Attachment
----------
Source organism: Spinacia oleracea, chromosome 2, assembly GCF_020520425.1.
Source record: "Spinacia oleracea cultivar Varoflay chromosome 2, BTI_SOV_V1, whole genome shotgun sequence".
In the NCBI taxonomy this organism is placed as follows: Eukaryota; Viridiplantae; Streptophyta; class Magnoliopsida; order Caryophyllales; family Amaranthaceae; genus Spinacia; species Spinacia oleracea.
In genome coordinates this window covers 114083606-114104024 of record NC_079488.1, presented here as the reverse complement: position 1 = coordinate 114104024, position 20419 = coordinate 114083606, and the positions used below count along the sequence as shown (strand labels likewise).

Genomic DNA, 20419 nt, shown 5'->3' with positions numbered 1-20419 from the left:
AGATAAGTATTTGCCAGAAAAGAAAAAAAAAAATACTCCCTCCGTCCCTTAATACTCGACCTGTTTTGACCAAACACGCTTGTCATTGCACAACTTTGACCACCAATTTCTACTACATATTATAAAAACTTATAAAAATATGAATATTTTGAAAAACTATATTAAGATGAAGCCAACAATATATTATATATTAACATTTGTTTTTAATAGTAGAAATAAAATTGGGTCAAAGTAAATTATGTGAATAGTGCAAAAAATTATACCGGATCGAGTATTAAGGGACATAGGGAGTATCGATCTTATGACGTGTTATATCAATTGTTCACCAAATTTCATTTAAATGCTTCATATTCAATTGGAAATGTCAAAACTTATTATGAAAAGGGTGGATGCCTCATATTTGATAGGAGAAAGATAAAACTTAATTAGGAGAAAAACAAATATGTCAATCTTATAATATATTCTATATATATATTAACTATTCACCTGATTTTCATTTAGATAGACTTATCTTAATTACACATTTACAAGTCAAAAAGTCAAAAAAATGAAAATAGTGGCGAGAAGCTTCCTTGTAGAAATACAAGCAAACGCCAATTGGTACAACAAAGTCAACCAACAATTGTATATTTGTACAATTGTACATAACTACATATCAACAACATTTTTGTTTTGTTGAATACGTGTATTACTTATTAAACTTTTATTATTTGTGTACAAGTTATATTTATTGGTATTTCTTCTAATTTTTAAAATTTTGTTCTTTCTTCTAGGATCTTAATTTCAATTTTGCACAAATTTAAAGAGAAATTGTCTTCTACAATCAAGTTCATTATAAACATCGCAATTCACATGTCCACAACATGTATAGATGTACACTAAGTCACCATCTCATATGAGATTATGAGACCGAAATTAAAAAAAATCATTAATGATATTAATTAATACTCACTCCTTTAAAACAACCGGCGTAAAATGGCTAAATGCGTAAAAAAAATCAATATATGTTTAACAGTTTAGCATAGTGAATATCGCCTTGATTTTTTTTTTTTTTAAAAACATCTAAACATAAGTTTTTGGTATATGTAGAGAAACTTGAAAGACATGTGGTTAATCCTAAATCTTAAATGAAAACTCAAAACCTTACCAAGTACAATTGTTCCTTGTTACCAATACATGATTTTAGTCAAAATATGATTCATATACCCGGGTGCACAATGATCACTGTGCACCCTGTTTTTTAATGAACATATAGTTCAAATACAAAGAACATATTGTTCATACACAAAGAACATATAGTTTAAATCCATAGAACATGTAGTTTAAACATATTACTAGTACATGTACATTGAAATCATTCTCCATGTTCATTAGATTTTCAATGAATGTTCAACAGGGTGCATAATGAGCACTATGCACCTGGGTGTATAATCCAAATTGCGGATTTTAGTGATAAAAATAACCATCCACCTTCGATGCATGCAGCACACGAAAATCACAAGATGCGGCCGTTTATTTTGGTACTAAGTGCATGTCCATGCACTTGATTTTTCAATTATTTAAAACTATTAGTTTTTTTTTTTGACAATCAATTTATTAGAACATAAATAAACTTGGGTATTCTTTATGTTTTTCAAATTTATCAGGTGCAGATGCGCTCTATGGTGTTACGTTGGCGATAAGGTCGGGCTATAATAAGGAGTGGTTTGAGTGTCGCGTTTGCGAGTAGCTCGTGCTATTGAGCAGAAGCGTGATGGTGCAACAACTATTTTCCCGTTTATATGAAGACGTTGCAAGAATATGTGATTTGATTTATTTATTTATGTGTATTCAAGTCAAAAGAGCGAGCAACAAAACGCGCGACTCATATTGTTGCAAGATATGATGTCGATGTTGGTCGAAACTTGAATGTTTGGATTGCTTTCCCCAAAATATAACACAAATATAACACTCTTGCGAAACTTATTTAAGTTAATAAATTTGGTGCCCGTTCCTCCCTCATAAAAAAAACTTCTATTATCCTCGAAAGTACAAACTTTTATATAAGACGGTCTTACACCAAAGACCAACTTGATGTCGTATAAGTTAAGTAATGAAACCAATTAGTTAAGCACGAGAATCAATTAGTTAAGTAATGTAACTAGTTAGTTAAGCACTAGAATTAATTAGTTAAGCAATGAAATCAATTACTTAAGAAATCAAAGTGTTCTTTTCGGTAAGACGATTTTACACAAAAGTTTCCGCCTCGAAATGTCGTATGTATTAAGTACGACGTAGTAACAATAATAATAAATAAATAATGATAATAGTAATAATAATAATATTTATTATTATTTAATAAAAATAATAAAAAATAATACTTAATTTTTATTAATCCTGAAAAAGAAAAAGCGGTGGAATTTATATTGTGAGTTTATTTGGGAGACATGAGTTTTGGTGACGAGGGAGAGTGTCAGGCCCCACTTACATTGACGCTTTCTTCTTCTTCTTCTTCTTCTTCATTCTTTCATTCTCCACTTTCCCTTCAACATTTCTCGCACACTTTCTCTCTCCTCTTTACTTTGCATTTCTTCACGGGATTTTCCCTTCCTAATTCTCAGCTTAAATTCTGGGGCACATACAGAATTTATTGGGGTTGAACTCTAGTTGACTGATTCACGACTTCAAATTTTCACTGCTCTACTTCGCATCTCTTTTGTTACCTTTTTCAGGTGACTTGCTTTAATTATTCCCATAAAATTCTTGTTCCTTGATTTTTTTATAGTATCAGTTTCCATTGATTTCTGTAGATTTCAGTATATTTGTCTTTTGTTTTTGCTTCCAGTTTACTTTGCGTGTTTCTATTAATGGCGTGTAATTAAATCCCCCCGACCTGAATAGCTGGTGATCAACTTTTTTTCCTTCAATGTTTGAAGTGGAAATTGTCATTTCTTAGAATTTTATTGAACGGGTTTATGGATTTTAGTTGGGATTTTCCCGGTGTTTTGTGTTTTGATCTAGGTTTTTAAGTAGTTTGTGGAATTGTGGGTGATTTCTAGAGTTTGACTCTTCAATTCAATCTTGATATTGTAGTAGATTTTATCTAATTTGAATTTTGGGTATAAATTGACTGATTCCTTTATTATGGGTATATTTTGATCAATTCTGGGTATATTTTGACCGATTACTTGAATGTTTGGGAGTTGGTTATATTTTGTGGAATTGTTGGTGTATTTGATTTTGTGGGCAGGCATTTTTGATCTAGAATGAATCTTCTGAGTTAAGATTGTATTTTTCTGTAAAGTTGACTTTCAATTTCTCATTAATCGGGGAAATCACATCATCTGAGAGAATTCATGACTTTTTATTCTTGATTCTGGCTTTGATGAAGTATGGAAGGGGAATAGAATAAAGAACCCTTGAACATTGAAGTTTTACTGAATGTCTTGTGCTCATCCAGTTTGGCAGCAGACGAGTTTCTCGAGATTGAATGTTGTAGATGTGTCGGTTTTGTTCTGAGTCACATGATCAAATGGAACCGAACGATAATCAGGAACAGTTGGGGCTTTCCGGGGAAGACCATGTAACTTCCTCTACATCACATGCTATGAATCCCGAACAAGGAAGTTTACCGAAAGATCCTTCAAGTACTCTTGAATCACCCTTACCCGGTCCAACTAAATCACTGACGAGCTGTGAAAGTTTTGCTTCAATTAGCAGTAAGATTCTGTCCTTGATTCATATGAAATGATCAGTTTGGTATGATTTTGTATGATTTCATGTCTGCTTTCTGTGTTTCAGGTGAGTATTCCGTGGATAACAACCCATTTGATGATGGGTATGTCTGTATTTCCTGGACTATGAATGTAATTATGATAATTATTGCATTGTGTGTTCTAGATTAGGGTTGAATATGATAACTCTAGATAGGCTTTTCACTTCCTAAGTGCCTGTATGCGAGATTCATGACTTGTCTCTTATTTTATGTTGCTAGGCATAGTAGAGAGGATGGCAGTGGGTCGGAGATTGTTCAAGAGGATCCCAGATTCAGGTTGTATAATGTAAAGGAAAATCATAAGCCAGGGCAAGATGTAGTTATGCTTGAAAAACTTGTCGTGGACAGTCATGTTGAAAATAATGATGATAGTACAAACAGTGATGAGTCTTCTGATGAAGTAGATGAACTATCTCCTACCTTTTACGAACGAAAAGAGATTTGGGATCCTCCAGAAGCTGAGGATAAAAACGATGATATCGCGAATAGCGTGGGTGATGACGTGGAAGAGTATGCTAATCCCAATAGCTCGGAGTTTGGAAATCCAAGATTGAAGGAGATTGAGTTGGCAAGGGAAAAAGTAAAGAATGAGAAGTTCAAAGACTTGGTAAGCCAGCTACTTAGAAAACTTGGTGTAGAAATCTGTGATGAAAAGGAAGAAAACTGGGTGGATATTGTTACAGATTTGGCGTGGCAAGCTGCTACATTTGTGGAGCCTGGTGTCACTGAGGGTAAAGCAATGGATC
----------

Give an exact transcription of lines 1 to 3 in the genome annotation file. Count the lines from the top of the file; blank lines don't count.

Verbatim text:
Source organism: Spinacia oleracea, chromosome 2, assembly GCF_020520425.1.
Source record: "Spinacia oleracea cultivar Varoflay chromosome 2, BTI_SOV_V1, whole genome shotgun sequence".
In the NCBI taxonomy this organism is placed as follows: Eukaryota; Viridiplantae; Streptophyta; class Magnoliopsida; order Caryophyllales; family Amaranthaceae; genus Spinacia; species Spinacia oleracea.